Better late than never. The traditional bit of advice is very appropriate to prepare for your inevitable senior years It’s never too late to start a savings plan strategy for retirement. More wisely, it’s never too early, either. It could be that you’ve drifted through your working years spending as if there’s no tomorrow, and suddenly you realize that tomorrow will happen within a few years. As soon as possible, creating retirement savings strategies should be your first priority.
1. Make up for the money you didn’t save. If you haven’t started early to put away savings and investments, correct those neglected responsibilities by earmarking more of your current income to the plan. For example, if you had put away $50 a week when you were in your 30s and are now in your 50s, make up for it by saving $100 a week.
2. Get sound, expert advice. Speak with retirement and investment counselors about your current financial situation. Consider various plans and directions for making up for lost time by increasing the value of your savings and investments.
If your company pays into a voluntary savings plan, withhold the amount that earns the maximum company matching contributions. Invest salary-deductions savings in the most favorable way, such as with tax-deferred 401(k) and similar fixed-interest plans.
4. Begin slimming down. If you’re overweight, a healthy diet will help you make your retirement years will last longer. Equally as important, you should also start your plans to slim down your spending lifestyle. You shouldn’t have to face the shock of suddenly realizing on retirement day that your income could be half of what you’ve been enjoying in your latter working years.
Start tracking your current spending habits, and begin saving on the least important. For example, if you’re eating out or going to clubs several times a week, cut back to just once. Subscriptions are also worth slimming, including more expensive print, TV cable and online services.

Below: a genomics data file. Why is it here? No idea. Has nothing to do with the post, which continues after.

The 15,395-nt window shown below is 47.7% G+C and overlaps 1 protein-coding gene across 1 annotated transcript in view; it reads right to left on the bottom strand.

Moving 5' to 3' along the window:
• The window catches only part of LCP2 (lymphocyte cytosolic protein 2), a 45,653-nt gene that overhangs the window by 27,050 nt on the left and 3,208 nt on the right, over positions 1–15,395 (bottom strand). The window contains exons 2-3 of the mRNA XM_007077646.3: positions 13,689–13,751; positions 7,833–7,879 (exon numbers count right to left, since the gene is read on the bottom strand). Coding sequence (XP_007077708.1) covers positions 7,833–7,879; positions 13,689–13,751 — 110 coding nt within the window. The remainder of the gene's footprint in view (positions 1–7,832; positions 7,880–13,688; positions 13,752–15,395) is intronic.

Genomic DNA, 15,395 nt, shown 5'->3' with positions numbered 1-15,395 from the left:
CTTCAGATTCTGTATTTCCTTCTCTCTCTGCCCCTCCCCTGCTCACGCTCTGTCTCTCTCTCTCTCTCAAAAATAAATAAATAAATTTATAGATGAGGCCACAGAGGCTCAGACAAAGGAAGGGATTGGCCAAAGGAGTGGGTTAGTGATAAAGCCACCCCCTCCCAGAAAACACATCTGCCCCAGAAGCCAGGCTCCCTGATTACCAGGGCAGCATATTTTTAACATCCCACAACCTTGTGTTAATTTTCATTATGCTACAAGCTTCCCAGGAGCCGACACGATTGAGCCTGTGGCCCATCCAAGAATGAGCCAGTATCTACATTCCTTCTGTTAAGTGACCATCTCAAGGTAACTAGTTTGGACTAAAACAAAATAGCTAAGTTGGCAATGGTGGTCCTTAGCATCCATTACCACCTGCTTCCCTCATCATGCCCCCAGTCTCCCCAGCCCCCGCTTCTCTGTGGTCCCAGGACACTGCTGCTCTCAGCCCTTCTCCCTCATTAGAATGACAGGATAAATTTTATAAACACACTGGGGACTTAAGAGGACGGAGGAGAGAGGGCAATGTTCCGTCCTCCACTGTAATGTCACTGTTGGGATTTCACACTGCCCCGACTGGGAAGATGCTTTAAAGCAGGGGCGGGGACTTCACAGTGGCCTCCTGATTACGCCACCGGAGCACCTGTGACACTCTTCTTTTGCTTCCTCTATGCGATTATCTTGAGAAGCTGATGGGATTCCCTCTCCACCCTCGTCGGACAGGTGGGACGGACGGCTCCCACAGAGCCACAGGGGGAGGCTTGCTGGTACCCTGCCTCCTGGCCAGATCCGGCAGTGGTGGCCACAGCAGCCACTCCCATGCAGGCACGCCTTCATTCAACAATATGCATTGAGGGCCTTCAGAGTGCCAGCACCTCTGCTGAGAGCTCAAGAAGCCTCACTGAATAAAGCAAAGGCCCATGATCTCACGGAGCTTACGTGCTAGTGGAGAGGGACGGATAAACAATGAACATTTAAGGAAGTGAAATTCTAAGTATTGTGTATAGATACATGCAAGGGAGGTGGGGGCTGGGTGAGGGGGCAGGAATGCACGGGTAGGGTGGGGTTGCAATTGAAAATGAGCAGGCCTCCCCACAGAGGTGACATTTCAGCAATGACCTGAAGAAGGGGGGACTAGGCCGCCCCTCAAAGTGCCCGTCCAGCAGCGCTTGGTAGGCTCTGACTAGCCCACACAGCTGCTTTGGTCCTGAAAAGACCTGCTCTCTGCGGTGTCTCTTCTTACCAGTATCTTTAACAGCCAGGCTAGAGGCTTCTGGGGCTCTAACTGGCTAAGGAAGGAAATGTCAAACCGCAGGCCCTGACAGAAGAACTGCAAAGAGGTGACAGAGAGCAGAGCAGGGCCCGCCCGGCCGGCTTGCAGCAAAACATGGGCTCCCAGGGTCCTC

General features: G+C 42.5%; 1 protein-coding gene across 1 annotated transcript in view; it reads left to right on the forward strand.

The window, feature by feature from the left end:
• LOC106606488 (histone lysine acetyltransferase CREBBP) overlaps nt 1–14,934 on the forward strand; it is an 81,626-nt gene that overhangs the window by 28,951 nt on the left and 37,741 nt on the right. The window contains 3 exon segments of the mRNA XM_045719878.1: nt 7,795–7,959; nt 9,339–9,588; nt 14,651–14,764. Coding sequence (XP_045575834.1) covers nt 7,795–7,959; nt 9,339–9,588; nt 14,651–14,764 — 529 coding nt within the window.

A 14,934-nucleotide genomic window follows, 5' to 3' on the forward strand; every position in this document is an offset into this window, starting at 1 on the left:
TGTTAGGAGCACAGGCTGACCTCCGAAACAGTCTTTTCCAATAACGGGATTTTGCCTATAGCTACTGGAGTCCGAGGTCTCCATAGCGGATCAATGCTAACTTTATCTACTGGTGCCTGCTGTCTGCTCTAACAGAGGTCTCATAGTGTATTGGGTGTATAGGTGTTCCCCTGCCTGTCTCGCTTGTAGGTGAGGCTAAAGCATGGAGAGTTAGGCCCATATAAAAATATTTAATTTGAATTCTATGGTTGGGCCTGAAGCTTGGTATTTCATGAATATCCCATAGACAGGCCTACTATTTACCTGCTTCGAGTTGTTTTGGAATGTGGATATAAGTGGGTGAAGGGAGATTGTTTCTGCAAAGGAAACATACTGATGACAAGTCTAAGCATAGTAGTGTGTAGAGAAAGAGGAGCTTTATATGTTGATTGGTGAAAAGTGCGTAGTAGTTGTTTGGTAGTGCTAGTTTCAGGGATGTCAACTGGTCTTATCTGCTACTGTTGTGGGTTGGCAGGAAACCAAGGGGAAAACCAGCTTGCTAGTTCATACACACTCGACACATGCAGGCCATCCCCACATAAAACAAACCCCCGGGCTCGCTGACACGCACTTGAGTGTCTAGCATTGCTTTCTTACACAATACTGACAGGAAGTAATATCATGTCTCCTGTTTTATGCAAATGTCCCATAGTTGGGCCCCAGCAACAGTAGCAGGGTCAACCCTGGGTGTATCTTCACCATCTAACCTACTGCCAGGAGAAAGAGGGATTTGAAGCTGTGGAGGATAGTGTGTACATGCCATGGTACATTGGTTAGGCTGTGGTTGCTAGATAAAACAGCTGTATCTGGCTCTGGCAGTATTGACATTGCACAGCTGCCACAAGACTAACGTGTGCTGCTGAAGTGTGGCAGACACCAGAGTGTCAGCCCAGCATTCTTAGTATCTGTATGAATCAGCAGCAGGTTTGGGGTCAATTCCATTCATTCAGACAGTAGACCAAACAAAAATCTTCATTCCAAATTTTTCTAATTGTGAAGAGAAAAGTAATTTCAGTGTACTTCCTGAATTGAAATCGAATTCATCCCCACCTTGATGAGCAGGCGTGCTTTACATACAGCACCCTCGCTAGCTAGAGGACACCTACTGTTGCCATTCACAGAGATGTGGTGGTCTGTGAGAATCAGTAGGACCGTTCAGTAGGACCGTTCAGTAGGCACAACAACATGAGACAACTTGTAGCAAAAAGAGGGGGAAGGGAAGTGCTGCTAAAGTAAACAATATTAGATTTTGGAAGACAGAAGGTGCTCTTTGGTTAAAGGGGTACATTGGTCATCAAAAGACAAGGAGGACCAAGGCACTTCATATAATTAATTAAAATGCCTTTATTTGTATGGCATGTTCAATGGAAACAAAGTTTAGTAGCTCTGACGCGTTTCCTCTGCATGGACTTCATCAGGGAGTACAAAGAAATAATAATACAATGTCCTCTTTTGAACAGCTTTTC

If you’re serious about eating healthy, cut out or reduce your intake of costly meats, desserts, alcoholic drinks and other indulgent luxuries. If you’re a heavy smoker, and you want to live to a healthy old age, you can also save hundreds of retirement dollars annually by doing what you should have done years ago.
5. Start planning your retirement home. Even if retirement is ten years ago, consider what you’ll do about living plans when the time arrives. You’ll have choices that are affected by many factors.
For example, if you’ll have a close-knit family locally, the decision to move to a retirement community in another part of the country may not be in your plans. If you own a home, and it will be an empty nest within less than ten years, you should consider the best time to put it up for sale.
That could be an important factor in your retirement lifestyle, because the equity could add significantly more money to supplement your savings and pension income.
Oscar Wilde wrote, “When I was young I used to think that money was the most important thing in life. Now that I am old, I know it is.” Even if you’re getting a late starter in saving for your retirement, it’s better than being unpleasantly surprised when the regular paychecks stop coming in.